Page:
Please badmouth CSS more in developer talks

John Ohno
3 min readOct 6, 2016

A response to a popular article.

The appropriate response to a perceived competence gap between web development and application development is not to fake admiration for the worst tools of web developers, but instead a concerted effort to improve tools and knowledge in both communities. If someone’s complaints about CSS make you feel like your skills are being belittled — well, that’s probably an indication that you need to improve your skills, and learning why your preferred tool is bad is a good first step.

The fact that some people are capable of making impressive things with a tool does not make the tool good. Making impressive things with bad tools (or with good tools that are intended for a completely different purpose) is a tradition in the tech community; it’s called hacking. Writing a text adventure in postscript is impressive only because doing so is a terrible idea. Likewise, modern web development is impressive because HTML and CSS are limited enough to make most things that would be easy in other domains very difficult in a browser. This is not a point in favor of CSS; it is a point against it. A tool is good if easy things are easy in it and hard things are only slightly harder; CSS fails this test.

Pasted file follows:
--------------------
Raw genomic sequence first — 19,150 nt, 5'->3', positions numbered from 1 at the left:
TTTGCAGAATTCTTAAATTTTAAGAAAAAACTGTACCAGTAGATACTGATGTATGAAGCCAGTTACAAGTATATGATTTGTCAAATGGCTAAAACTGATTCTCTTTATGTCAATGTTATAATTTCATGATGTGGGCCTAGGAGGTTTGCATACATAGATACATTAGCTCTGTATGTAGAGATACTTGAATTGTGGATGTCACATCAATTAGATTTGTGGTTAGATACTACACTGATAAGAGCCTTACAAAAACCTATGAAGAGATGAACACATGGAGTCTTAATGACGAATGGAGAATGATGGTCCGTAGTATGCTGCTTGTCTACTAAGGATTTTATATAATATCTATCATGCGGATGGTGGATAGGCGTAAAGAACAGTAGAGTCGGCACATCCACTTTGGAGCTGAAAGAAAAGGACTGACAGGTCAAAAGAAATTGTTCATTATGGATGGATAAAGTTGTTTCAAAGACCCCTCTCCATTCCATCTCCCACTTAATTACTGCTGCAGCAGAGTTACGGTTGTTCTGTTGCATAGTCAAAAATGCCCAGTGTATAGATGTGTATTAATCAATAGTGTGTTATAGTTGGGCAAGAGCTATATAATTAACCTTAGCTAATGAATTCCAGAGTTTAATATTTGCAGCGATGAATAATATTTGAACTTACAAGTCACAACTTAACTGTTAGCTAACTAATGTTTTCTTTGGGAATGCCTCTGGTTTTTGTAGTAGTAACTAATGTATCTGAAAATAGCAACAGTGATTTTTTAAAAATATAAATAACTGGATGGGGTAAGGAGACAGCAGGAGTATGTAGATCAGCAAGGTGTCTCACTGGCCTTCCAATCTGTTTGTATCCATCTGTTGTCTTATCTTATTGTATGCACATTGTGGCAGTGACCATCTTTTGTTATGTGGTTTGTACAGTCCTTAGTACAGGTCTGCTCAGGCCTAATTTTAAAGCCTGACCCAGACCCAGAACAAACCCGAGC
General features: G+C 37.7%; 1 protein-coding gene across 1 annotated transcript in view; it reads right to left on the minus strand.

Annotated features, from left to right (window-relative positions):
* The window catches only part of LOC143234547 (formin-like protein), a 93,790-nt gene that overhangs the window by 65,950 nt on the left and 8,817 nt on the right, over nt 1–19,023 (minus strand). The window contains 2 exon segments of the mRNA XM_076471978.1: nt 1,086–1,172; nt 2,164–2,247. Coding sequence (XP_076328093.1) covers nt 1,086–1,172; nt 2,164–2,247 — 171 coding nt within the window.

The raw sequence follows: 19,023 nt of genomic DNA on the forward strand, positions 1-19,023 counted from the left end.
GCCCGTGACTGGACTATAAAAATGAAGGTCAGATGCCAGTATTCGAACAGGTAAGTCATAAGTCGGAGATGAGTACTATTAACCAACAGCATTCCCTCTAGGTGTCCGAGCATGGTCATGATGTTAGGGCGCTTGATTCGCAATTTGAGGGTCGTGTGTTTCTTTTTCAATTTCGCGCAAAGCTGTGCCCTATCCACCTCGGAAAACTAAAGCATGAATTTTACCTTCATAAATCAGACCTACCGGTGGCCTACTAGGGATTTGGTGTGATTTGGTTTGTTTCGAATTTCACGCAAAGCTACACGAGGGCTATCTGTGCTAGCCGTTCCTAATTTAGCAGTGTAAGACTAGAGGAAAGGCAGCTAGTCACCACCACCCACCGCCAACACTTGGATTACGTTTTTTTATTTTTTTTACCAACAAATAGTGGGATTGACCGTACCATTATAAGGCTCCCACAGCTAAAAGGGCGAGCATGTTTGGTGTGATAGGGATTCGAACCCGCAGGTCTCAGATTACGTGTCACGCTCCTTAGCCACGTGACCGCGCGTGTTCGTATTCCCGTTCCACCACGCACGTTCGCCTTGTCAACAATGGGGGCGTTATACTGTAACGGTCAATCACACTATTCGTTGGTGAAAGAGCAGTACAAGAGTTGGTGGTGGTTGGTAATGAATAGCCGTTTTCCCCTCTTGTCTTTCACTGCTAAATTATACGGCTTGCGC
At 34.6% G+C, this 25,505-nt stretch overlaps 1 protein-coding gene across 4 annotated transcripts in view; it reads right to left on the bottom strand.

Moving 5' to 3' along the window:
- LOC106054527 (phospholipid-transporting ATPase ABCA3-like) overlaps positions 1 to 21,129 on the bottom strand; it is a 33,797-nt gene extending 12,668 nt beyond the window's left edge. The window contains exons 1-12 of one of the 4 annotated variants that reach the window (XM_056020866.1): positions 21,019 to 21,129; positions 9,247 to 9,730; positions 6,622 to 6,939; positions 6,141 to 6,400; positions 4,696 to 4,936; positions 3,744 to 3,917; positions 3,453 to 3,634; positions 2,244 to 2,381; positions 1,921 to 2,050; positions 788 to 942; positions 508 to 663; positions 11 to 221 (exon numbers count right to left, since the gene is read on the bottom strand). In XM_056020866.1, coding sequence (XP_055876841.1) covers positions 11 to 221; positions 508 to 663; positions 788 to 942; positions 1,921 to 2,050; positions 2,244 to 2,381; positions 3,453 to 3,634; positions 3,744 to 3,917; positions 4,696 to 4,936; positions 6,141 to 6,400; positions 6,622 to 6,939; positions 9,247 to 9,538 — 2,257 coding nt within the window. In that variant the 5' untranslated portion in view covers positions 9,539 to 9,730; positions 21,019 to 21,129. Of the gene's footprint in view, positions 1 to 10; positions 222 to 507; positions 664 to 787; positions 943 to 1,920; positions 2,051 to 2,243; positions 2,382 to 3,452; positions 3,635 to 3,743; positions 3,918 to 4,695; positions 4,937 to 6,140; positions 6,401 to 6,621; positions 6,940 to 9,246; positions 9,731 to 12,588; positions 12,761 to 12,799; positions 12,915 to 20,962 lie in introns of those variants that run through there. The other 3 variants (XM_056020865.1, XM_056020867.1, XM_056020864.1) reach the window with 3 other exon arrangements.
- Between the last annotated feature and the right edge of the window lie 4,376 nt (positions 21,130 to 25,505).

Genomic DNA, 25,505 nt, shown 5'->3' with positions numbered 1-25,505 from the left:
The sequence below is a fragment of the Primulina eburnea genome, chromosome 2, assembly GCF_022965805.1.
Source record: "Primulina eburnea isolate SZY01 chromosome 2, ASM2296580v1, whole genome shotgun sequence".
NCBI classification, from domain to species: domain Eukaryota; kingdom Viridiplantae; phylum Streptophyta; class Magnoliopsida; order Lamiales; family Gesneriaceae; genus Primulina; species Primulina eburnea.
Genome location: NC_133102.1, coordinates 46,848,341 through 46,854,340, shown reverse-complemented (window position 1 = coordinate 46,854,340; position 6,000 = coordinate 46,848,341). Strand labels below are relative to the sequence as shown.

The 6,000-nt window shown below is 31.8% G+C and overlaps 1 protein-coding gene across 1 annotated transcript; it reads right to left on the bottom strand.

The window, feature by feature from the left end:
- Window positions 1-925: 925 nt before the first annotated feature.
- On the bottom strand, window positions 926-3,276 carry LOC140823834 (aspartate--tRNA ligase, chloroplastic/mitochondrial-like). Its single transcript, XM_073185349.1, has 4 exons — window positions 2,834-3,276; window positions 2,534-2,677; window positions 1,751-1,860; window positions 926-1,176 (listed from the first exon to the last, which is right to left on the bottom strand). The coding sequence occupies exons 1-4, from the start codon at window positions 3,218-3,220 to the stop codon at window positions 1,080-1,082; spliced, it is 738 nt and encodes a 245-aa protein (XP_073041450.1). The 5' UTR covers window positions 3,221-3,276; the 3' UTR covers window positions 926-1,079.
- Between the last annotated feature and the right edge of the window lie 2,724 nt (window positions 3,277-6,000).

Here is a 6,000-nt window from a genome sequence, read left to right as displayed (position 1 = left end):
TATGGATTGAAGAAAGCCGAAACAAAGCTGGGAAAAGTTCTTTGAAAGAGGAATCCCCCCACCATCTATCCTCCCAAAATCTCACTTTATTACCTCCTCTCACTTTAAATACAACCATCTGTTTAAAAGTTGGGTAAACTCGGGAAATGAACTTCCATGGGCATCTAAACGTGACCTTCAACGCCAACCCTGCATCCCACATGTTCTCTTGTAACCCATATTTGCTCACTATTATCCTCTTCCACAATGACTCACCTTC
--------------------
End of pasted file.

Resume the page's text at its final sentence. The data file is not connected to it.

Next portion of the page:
Normalizing the use of a poor tool in which a great deal of effort is necessary to solve common problems has knock-on effects. If an absolute beginner can’t perform extremely common tasks (in other words, if new users are buried under an avalanche of gotchas), those tasks are…

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John Ohno

Resident hypertext crank. Author of Big and Small Computing: Trajectories for the Future of Software. http://www.lord-enki.net